For the first year of the Shared Savings Program, CMS proposes to set the quality performance standard at the reporting level. This means that during the first performance period, ACOs will be required to report the quality measures completely and accurately in order to share in savings. However, CMS proposes to still score quality in the first year for informational purposes and to help define the benchmarks for future program years. CMS proposes to set the quality performance standard at a higher level in subsequent years.

Proposed Incorporation of the Physician Quality Reporting System into the Shared Savings Program:

The Affordable Care Act allows CMS to incorporate the Physician Quality Reporting System reporting requirements and incentive payments into the Shared Savings Program. ACO participant providers/suppliers who are also Physician Quality Reporting System eligible professionals may earn the Physician Quality Reporting System incentive as a group practice under the Shared Savings Program, by meeting its quality performance standard

The Shared Savings Program NPRM will appear in the April 7, 2011 issue of the Federal Register.  CMS will accept comments on the proposed rule until June 6, 2011 and will respond to them in a final rule to be issued later this year.  The Shared Savings Program will begin operating on January 1, 2012.

Return to www.thinkhomecare.org.

Regulatory Review

Expedited Review Process:

Masspro completed a series of workshops to discuss the “expedited review process,” used by home health agencies to notify Medicare beneficiaries that their Medicare services are ending. There are two separate forms and slightly different rules depending on Medicare “fee-for-service” (Notice of Medicare provider Non-Coverage) or Medicare Advantage (Notice of Medicare non-Coverage).  These forms are to be used when all Medicare services are ending for medical reasons.  If care is ending for a technical reason such as homebound, then the beneficiary is given a HHABN.  This is a recent clarification from Quest to Masspro our local QIO.

Quest is the part of the Quality Net system that QIO’s use to communicate with CMS.  QIO’s can ask Quest questions that require clarification by CMS and then publish the answers.

Is it appropriate for the HHA to issue a Notice of Medicare Provider Non-Coverage in these types of cases, and for the QIO to review?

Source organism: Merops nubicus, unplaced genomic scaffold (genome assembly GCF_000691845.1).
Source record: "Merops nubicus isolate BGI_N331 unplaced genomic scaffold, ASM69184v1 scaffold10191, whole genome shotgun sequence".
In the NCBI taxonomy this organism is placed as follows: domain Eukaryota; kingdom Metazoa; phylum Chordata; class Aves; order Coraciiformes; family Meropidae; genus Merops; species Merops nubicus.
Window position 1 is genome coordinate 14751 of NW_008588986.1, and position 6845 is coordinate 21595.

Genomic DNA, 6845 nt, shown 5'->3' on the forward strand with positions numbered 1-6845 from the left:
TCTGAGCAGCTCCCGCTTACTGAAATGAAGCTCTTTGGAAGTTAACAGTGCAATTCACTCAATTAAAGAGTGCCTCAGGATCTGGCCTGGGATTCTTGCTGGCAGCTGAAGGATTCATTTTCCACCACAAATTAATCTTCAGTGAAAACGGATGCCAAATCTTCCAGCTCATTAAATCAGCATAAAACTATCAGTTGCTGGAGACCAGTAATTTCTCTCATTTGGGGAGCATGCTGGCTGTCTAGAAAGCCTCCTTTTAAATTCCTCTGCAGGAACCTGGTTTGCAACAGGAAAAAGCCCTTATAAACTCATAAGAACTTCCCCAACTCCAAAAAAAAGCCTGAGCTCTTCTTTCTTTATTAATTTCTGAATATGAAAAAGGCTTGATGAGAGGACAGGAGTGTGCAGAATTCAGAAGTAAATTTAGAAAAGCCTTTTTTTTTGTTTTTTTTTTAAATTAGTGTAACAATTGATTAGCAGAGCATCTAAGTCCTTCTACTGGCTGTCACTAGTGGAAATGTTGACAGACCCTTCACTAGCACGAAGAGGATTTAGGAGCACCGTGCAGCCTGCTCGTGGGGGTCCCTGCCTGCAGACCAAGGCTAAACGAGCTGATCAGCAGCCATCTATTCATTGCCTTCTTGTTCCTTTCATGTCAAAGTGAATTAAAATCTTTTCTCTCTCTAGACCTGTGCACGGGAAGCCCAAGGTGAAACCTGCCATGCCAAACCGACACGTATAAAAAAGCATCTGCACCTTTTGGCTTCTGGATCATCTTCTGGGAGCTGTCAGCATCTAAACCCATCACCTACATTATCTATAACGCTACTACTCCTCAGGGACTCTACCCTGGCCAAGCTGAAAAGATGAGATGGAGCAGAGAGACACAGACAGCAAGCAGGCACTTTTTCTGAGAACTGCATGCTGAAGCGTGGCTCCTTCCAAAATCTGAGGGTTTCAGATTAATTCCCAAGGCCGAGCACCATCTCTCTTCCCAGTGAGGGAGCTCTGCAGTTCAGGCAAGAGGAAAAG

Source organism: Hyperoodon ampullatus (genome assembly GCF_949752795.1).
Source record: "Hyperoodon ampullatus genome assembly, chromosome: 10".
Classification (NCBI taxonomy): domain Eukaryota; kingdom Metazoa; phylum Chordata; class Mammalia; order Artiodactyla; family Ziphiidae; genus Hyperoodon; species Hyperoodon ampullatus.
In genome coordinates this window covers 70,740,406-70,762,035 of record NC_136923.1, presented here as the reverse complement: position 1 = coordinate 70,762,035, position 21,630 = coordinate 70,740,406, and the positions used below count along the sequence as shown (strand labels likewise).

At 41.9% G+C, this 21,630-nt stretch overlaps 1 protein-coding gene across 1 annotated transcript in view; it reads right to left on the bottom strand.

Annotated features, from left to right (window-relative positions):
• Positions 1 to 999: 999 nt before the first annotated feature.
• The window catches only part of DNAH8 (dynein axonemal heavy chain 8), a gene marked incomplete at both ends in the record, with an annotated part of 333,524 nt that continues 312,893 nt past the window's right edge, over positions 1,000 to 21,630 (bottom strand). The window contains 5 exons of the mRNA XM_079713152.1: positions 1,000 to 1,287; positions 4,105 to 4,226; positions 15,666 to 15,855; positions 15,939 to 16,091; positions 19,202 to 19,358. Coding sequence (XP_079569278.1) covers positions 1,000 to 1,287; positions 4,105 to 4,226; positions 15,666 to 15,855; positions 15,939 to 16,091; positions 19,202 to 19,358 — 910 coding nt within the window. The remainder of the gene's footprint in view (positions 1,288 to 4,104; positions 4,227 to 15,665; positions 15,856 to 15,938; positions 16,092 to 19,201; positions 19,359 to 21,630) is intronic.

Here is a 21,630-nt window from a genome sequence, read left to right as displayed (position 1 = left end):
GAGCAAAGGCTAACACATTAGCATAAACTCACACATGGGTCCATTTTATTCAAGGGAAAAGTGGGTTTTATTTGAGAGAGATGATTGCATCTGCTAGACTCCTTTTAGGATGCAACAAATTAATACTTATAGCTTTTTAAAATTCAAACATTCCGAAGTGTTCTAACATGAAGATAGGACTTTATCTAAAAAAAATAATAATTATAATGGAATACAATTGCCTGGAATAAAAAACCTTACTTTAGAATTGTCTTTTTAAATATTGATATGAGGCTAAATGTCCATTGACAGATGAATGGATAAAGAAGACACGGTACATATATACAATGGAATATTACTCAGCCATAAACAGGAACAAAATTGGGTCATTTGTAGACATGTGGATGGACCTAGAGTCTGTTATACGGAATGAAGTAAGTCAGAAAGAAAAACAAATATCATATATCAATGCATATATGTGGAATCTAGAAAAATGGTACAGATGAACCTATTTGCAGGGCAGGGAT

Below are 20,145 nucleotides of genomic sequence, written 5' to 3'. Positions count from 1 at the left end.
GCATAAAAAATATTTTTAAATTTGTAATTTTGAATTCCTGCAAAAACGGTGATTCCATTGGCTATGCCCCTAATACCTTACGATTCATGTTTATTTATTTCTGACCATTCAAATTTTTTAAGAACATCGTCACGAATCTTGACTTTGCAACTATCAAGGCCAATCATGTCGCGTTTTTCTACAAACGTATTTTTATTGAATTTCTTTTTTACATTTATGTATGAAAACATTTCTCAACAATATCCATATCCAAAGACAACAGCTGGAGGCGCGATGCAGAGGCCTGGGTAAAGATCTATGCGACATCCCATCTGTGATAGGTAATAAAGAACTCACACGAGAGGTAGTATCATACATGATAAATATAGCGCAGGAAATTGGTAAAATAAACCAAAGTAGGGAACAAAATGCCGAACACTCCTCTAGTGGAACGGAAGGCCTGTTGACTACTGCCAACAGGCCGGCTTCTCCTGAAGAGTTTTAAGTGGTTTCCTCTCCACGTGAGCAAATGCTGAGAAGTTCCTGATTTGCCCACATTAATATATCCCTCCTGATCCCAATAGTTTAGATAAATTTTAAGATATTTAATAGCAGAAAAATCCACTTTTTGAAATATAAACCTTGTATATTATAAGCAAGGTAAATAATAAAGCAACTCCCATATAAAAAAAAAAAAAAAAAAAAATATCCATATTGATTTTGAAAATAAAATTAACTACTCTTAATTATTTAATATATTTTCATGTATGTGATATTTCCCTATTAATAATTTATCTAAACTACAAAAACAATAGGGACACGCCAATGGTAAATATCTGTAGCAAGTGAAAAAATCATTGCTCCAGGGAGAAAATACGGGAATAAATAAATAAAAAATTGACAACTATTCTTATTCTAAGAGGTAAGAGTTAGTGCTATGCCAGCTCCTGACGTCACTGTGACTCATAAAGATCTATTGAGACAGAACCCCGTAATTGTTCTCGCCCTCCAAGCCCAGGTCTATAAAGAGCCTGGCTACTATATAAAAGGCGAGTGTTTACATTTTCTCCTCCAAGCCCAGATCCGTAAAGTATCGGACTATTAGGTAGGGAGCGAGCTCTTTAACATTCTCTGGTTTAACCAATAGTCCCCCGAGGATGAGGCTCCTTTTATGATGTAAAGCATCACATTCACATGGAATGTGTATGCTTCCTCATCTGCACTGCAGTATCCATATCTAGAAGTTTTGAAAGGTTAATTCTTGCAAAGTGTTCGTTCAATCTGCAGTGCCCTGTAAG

Answer:

It is not appropriate for HHAs to issue Notices of non-coverage for home-bound status; only when it is believed that the beneficiary no longer requires a skilled level of care

Face-to-Face:

CMS put out a transmittal a few weeks ago to define several dates that relate to the Face-to-face Requirement.

The effective date is January 1, 2011

The implementation date that CMS contractors must have their systems ready is March 10, 2011

The enforcement date is April 1, 2011. After this date, agencies will not be reimbursed if the F2F documentation is not present in the medical record.

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More Face To Face Clarifications Issued

The following was issued by NAHC Regulatory Affairs

CMS issued an update to the Medicare Benefit Policy Manual, Pub 100-02 Chapter 7 via a Transmittal issued this afternoon at: http://www.cms.gov/transmittals/downloads/R139BP.pdf. Summarized below are new pieces of information (including exception in case of death of patient) and clarifications found in the Transmittal.

General Issues

  • The certifying physician must document that he or she or an allowed non-physician practitioner (NPP) had a face-to-face encounter with the patient.
  • Certain NPPs may perform the face-to-face encounter and inform the certifying physician regarding the clinical findings exhibited by the patient during the encounter. However, the certifying physician must document the encounter and sign the certification.
  • The documentation must include the date when the physician or allowed NPP saw the patient, and a brief narrative composed by the certifying physician who describes how the patient’s clinical condition as seen during that encounter supports the patient’s homebound status and need for skilled services on the certification or an addendum to the certification.
  • It is acceptable for the certifying physician to dictate the documentation content to one of the physician’s support personnel to type.
  • It is also acceptable for the documentation to be generated from a physician’s electronic health record.
  • It is unacceptable for the physician to verbally communicate the encounter to the HHA, where the HHA would then document the encounter as part of the certification for the physician to sign.

Exceptional Circumstances in Case of Death:

  • · When a home health patient dies shortly after admission, before the face-to-face encounter occurs, if the contractor determines a good faith effort existed on the part of the HHA to facilitate/coordinate the encounter and if all other certification requirements are met, the certification is deemed to be complete.

Hospitalist Role

  • A physician who attended to the patient in an acute or post-acute setting, but does not follow the patient in the community (such as a hospitalist) may certify the need for home health care based on his/her contact with the patient, and establish and sign the plan of care. The acute/post-acute physician would then transfer/hand off the patient’s care to a designated community-based physician who assumes care for the patient.
  • Or, A physician who attended to the patient in an acute or post-acute setting may certify the need for home health care based on his/her contact with the patient, initiate the orders for home health services, and transfer the patient to a designated community-based physician to review and sign off on the plan of care.